Nah, an anamorphic de-squeeze actually adds pixels rather than replacing or resampling them and since it's essentially duplicating the already recorded pixels over to the right it would still have the same bit depth/color depth, color space, dynamic range/latitude.  Someone might make the argument of a perceived difference but the numbers are the numbers and nothing "new" is created in the process.  Actually instead of simply duplicating you could interpolate the "new" pixels with something like a Mitchell filter (samples the surrounding 16 "source pixels" to make one new pixel) which, "technically speaking", an 8bit source would have a chance of achieving UP TO "14bit per channel accuracy" (more likely 11bit) for every other horizontal pixel LOL; but hey it could make a difference to the perceived bit depth and dynamic range :D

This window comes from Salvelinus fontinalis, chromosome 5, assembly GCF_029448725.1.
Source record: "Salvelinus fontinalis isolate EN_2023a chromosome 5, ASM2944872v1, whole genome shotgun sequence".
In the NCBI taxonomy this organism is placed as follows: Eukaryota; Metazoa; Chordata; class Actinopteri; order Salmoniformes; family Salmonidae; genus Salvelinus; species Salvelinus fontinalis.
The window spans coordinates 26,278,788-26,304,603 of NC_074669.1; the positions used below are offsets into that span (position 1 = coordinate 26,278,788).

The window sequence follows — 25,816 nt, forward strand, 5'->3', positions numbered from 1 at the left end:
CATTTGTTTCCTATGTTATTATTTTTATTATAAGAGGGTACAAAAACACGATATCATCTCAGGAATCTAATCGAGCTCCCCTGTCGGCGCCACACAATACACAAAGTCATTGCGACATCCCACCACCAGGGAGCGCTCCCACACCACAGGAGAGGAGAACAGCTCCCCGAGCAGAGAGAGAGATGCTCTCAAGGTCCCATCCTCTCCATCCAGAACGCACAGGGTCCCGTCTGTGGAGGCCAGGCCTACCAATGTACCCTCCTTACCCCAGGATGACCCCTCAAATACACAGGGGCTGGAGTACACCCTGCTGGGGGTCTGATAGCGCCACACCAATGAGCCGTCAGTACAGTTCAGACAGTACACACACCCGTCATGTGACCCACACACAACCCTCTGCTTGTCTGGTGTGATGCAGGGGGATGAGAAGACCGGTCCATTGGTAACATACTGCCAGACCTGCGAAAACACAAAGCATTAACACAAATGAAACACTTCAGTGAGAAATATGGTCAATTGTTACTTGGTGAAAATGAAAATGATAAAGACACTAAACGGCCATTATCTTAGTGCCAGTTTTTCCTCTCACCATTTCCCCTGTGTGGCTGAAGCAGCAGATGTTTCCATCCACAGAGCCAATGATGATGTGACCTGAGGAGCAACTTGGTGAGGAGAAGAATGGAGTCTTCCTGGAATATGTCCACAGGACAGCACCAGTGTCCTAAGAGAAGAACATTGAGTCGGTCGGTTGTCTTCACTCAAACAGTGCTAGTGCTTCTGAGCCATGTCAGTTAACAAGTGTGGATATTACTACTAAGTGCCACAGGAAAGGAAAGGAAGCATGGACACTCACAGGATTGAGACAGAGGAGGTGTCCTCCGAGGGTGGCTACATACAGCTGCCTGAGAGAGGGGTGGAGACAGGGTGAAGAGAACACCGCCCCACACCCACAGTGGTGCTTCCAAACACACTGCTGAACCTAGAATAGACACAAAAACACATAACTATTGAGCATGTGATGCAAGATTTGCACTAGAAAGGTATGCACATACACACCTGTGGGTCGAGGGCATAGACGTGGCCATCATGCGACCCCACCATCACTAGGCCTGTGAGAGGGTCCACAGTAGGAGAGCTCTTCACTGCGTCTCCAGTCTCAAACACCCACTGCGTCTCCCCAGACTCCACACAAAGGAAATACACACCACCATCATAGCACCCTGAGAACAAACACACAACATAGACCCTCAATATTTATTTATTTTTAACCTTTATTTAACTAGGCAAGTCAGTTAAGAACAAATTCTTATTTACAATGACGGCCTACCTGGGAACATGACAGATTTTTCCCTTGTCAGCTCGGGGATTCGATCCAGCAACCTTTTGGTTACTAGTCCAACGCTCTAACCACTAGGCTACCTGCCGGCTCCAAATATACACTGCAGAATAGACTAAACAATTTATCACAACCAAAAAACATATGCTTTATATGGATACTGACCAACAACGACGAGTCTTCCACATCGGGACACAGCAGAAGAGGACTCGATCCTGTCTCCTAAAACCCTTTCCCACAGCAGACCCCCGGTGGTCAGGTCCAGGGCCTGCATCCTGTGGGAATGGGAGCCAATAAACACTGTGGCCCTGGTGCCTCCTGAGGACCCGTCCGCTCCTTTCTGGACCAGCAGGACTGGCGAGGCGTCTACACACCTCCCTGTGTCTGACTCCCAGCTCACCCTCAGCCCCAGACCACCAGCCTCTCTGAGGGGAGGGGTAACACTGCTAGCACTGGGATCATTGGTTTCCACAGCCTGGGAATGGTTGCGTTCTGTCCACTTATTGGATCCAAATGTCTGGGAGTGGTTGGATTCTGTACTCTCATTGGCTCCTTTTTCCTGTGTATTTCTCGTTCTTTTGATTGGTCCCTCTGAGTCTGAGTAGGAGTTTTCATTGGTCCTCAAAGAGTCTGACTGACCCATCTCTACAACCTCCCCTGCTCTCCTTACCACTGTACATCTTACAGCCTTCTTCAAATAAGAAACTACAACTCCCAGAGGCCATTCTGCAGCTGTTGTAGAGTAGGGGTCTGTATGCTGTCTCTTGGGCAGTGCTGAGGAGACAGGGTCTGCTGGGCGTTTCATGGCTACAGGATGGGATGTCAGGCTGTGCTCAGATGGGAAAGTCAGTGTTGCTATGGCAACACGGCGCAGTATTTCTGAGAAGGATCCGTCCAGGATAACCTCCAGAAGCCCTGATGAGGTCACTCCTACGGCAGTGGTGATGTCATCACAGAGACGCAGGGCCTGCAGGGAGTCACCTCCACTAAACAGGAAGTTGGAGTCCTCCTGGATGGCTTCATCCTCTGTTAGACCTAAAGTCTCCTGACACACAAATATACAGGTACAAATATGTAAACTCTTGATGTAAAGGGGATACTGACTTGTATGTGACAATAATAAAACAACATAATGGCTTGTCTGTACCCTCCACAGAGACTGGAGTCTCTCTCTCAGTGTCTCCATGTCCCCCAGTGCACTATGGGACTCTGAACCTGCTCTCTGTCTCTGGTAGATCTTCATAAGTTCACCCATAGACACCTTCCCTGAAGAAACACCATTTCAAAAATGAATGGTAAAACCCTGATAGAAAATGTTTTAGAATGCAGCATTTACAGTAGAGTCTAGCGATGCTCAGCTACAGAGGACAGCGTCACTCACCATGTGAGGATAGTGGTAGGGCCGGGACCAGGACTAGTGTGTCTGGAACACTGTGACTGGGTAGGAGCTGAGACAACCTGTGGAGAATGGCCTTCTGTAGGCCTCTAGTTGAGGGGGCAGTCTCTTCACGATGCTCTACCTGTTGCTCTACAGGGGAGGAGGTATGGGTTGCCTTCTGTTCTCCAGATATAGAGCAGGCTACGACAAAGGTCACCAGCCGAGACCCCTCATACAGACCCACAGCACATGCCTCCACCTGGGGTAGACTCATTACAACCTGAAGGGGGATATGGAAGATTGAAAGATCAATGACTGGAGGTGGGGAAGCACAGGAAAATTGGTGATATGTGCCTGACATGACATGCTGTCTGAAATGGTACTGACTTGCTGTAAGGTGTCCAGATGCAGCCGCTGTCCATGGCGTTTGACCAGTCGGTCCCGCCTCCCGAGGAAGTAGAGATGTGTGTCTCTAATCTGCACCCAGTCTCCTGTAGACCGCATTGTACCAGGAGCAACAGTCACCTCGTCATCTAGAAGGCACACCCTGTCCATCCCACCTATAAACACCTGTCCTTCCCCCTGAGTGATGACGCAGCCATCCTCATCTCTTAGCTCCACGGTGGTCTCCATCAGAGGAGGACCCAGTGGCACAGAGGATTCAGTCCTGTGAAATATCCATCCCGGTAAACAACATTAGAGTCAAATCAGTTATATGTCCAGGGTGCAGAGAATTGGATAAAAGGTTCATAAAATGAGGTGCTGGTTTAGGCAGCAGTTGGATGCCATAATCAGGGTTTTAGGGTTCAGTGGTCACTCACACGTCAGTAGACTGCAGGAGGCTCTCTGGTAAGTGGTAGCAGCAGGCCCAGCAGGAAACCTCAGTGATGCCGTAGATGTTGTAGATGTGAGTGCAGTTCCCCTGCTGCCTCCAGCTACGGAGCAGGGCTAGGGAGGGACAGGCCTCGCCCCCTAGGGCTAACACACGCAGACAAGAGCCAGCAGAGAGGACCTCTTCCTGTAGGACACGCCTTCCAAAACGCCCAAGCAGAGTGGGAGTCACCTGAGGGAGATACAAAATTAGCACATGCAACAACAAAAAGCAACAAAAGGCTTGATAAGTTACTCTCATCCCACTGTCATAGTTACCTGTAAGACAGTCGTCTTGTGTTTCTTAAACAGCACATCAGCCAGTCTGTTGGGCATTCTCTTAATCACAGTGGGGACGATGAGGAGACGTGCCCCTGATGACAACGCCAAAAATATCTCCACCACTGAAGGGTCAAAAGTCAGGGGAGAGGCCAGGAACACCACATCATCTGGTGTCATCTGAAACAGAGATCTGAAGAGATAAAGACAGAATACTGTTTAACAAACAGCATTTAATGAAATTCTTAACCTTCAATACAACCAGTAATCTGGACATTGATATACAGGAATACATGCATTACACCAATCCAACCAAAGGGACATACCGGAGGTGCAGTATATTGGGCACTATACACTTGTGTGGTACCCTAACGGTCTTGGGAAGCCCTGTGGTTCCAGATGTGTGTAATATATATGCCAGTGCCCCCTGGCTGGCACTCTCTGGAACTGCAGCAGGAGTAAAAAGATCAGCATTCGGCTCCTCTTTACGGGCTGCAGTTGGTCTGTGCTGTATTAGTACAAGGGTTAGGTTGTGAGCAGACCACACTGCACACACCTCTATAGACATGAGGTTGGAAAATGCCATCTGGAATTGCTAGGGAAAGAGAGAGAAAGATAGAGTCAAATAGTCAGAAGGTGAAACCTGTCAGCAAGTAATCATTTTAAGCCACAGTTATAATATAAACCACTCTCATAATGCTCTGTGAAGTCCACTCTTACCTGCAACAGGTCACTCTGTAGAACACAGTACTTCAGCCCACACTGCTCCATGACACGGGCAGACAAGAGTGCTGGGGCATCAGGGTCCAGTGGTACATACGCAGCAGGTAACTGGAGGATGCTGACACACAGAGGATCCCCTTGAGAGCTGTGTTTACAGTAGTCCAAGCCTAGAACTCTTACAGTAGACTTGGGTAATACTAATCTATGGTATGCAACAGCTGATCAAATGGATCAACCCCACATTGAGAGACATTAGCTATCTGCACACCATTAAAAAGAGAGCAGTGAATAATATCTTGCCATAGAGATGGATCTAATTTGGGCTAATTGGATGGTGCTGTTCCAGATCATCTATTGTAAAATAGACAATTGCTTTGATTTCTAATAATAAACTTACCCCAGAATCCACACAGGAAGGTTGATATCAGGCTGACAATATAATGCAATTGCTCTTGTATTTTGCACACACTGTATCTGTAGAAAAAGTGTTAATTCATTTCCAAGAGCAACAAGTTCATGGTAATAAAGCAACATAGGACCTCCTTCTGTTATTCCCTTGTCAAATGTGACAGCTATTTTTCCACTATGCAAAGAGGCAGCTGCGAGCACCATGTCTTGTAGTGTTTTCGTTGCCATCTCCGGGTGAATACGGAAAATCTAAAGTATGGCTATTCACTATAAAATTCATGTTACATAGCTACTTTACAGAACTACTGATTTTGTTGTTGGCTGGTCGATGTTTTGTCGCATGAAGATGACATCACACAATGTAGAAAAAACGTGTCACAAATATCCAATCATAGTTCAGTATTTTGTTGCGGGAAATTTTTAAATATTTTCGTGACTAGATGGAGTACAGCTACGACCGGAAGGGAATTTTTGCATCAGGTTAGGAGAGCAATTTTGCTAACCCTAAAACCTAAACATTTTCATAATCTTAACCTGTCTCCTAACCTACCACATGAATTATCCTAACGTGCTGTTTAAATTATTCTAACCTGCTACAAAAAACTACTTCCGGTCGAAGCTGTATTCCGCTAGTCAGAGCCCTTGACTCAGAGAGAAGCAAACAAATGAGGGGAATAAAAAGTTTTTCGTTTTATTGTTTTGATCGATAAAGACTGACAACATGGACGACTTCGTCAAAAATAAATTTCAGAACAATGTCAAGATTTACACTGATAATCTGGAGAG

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Nah, an anamorphic de-squeeze actually adds pixels rather than replacing or resampling them and since it's essentially duplicating the already recorded pixels over to the right it would still have the same bit depth, color depth, color space, dynamic range and latitude.

 

I can see how that would be the case for a de-squeeze, but how about stretching the image (i.e. enlarging it horizontally)? In the past, anamorphic shooters have surmised that image quality doesn't really take a hit when doing this, but we weren't really looking at it through the lens of this new theory.